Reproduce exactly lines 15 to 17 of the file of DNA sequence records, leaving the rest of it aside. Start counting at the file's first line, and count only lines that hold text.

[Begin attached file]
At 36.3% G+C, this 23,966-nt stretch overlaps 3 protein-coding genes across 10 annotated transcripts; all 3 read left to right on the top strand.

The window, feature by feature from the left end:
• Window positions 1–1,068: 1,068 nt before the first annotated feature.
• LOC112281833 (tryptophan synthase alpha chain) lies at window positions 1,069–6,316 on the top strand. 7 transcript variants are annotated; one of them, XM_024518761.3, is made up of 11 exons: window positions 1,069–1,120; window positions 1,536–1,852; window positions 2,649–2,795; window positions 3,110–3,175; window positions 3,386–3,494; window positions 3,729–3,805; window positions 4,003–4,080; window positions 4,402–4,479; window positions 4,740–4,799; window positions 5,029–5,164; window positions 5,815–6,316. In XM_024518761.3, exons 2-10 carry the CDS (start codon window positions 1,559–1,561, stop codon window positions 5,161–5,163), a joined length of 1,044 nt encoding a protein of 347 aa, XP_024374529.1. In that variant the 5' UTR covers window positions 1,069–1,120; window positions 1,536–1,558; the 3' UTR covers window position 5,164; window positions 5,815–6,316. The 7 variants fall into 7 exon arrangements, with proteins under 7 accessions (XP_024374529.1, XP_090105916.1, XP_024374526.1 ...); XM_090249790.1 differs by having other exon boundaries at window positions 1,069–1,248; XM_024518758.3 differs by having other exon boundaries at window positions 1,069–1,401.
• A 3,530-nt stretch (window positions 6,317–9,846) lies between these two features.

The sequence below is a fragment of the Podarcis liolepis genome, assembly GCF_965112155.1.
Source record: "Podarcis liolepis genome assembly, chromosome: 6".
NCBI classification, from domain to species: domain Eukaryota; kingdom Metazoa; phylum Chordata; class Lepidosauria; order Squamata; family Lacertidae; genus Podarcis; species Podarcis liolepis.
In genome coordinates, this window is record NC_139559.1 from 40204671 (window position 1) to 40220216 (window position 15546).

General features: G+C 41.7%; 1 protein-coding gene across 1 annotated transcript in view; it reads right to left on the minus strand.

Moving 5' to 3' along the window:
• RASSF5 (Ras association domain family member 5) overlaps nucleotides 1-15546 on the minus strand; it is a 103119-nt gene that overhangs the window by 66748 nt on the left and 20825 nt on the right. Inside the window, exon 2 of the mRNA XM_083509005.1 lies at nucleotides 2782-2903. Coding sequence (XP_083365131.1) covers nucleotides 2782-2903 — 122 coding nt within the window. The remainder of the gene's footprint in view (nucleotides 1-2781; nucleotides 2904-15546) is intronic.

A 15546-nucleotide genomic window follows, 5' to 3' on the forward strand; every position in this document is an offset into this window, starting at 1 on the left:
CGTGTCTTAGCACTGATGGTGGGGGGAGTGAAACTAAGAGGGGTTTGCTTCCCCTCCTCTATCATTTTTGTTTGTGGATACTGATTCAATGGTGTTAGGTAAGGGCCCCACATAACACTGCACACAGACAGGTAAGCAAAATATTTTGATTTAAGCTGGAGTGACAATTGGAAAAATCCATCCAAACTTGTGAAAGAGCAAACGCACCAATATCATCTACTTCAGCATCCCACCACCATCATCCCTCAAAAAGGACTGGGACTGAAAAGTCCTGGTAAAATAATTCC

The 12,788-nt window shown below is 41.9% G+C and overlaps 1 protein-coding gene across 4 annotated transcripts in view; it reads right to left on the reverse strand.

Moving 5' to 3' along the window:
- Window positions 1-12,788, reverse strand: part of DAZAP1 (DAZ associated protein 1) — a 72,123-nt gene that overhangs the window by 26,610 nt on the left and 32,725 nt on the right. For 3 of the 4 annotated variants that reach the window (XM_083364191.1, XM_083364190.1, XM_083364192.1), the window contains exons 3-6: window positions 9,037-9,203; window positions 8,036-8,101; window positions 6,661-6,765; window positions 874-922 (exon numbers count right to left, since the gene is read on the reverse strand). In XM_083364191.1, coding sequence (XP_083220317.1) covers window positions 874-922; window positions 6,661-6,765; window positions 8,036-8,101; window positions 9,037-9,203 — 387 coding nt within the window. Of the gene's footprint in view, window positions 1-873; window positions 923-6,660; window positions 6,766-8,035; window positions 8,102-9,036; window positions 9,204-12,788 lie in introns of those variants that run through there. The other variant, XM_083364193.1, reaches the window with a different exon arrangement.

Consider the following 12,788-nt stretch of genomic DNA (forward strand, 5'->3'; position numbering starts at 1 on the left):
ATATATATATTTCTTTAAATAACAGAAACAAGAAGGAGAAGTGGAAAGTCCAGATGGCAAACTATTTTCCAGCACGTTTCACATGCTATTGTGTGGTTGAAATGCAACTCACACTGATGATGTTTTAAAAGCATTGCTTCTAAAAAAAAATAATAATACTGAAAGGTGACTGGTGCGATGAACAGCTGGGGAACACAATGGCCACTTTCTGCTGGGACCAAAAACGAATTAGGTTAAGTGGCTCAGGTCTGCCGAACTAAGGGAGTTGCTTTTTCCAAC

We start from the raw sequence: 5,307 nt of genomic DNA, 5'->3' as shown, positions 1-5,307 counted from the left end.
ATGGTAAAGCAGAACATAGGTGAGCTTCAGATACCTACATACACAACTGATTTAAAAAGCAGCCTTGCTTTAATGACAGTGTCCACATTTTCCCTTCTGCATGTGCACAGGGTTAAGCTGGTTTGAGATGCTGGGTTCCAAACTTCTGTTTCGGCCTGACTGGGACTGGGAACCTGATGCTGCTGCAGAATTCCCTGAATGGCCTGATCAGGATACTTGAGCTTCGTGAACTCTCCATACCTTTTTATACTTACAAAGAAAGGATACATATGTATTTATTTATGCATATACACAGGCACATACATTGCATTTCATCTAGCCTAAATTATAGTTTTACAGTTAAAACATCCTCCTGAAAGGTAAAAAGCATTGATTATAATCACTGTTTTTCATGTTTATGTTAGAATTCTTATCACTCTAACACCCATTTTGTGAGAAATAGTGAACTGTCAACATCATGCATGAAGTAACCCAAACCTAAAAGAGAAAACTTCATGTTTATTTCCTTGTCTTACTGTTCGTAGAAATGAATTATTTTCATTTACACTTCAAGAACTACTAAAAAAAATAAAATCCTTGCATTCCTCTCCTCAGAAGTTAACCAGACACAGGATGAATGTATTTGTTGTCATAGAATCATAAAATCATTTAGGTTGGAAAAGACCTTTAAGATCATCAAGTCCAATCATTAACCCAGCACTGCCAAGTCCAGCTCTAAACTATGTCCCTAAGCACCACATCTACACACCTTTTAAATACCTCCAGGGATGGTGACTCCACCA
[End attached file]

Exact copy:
The 12,788-nt window shown below is 41.9% G+C and overlaps 1 protein-coding gene across 4 annotated transcripts in view; it reads right to left on the reverse strand.

Moving 5' to 3' along the window:
- Window positions 1-12,788, reverse strand: part of DAZAP1 (DAZ associated protein 1) — a 72,123-nt gene that overhangs the window by 26,610 nt on the left and 32,725 nt on the right. For 3 of the 4 annotated variants that reach the window (XM_083364191.1, XM_083364190.1, XM_083364192.1), the window contains exons 3-6: window positions 9,037-9,203; window positions 8,036-8,101; window positions 6,661-6,765; window positions 874-922 (exon numbers count right to left, since the gene is read on the reverse strand). In XM_083364191.1, coding sequence (XP_083220317.1) covers window positions 874-922; window positions 6,661-6,765; window positions 8,036-8,101; window positions 9,037-9,203 — 387 coding nt within the window. Of the gene's footprint in view, window positions 1-873; window positions 923-6,660; window positions 6,766-8,035; window positions 8,102-9,036; window positions 9,204-12,788 lie in introns of those variants that run through there. The other variant, XM_083364193.1, reaches the window with a different exon arrangement.